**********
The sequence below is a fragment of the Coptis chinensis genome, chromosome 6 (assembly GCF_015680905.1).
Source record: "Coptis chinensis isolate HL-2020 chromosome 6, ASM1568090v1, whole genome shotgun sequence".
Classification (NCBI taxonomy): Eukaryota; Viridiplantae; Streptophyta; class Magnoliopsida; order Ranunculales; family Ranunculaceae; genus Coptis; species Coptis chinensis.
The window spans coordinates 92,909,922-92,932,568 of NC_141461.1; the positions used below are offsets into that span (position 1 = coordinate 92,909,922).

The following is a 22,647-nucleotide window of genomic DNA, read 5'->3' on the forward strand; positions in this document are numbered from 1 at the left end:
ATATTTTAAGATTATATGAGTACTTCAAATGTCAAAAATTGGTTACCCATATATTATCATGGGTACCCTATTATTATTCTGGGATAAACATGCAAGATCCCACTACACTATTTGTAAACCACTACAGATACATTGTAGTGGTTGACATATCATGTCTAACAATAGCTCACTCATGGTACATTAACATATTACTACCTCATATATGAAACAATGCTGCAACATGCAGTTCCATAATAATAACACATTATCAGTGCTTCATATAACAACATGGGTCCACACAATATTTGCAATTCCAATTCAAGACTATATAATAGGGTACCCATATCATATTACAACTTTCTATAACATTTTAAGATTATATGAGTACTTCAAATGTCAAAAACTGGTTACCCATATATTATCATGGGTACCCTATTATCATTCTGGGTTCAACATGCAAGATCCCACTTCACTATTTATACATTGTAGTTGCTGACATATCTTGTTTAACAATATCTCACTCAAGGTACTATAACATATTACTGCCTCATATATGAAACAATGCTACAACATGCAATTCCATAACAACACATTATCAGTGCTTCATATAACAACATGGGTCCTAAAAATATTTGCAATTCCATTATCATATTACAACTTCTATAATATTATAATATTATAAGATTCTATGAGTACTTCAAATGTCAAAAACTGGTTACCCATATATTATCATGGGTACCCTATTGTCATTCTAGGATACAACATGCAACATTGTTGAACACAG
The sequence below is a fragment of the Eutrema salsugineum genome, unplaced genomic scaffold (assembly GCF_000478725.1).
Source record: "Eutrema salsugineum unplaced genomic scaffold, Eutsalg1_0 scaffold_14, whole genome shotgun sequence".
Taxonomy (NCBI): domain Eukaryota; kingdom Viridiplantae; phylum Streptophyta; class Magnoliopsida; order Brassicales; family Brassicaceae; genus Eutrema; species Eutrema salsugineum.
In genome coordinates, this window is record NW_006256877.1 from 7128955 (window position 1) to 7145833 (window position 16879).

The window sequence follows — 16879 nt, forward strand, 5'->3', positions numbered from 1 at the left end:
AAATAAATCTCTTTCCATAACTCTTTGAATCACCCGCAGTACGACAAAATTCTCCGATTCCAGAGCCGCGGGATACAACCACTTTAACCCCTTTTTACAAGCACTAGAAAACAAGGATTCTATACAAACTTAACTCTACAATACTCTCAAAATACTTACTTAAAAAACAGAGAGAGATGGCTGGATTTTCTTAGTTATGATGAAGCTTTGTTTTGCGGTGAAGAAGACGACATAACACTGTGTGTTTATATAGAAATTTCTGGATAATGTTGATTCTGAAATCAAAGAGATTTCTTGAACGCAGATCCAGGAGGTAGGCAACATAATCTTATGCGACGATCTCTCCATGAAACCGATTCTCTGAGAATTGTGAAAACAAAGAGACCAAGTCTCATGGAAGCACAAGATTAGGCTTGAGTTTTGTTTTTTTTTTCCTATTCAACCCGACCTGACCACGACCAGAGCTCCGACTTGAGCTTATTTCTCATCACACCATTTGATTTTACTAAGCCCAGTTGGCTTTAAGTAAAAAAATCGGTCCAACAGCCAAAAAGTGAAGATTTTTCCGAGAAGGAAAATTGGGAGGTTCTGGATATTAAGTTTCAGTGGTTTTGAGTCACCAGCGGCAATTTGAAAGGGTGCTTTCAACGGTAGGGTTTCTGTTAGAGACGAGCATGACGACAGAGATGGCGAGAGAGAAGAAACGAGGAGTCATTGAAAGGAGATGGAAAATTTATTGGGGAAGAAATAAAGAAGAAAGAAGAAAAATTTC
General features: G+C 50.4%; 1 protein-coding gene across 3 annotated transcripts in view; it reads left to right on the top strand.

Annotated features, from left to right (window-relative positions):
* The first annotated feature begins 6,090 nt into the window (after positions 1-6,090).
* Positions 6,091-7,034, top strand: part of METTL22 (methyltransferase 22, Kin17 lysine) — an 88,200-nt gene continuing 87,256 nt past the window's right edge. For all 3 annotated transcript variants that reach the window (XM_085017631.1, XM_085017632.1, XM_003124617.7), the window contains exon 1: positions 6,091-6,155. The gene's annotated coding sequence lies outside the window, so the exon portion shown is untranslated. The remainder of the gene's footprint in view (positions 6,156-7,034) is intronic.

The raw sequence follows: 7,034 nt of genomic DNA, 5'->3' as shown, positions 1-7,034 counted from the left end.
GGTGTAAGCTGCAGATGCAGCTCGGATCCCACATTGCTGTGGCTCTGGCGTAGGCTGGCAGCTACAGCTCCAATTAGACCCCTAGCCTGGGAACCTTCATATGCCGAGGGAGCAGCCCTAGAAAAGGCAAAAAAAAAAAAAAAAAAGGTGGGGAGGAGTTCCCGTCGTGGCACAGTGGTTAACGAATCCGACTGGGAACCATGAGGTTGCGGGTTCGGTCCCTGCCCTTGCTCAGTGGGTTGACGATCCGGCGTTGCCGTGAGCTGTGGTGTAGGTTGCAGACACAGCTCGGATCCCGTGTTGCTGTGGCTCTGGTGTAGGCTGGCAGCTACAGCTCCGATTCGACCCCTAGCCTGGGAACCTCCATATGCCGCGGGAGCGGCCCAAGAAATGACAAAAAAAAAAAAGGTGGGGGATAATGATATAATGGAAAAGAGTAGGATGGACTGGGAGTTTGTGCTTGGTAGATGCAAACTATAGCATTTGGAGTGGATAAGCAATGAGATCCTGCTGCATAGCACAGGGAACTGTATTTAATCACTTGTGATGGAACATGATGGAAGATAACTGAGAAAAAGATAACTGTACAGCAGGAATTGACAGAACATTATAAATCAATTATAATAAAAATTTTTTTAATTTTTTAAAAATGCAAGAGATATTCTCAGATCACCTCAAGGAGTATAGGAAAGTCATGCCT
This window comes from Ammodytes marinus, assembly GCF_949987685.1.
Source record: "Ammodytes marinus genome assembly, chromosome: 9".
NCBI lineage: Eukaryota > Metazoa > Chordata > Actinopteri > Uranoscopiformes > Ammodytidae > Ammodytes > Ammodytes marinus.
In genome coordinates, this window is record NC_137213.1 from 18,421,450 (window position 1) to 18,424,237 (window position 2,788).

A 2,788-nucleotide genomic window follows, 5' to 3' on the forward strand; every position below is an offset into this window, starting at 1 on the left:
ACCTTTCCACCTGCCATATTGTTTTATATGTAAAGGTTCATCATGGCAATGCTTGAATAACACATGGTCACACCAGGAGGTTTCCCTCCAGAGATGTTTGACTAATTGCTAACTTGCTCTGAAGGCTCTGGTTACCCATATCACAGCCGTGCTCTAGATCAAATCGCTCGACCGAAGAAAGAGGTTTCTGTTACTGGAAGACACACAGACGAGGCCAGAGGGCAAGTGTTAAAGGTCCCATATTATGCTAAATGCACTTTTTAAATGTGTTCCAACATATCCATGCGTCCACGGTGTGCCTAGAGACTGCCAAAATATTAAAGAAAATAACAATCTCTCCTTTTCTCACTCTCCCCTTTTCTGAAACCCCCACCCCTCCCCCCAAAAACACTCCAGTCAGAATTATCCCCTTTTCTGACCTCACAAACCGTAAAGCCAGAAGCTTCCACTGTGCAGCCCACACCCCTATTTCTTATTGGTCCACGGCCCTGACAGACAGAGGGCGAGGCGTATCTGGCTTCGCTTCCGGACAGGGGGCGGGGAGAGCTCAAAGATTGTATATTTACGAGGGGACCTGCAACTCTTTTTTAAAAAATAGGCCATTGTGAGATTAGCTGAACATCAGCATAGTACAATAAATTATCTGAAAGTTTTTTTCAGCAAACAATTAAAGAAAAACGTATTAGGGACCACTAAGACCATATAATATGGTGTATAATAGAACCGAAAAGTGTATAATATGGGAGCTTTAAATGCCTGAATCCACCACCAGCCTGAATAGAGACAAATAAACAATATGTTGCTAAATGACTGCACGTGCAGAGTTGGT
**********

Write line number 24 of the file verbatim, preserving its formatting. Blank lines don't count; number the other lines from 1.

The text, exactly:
ACCTTTCCACCTGCCATATTGTTTTATATGTAAAGGTTCATCATGGCAATGCTTGAATAACACATGGTCACACCAGGAGGTTTCCCTCCAGAGATGTTTGACTAATTGCTAACTTGCTCTGAAGGCTCTGGTTACCCATATCACAGCCGTGCTCTAGATCAAATCGCTCGACCGAAGAAAGAGGTTTCTGTTACTGGAAGACACACAGACGAGGCCAGAGGGCAAGTGTTAAAGGTCCCATATTATGCTAAATGCACTTTTTAAATGTGTTCCAACATATCCATGCGTCCACGGTGTGCCTAGAGACTGCCAAAATATTAAAGAAAATAACAATCTCTCCTTTTCTCACTCTCCCCTTTTCTGAAACCCCCACCCCTCCCCCCAAAAACACTCCAGTCAGAATTATCCCCTTTTCTGACCTCACAAACCGTAAAGCCAGAAGCTTCCACTGTGCAGCCCACACCCCTATTTCTTATTGGTCCACGGCCCTGACAGACAGAGGGCGAGGCGTATCTGGCTTCGCTTCCGGACAGGGGGCGGGGAGAGCTCAAAGATTGTATATTTACGAGGGGACCTGCAACTCTTTTTTAAAAAATAGGCCATTGTGAGATTAGCTGAACATCAGCATAGTACAATAAATTATCTGAAAGTTTTTTTCAGCAAACAATTAAAGAAAAACGTATTAGGGACCACTAAGACCATATAATATGGTGTATAATAGAACCGAAAAGTGTATAATATGGGAGCTTTAAATGCCTGAATCCACCACCAGCCTGAATAGAGACAAATAAACAATATGTTGCTAAATGACTGCACGTGCAGAGTTGGT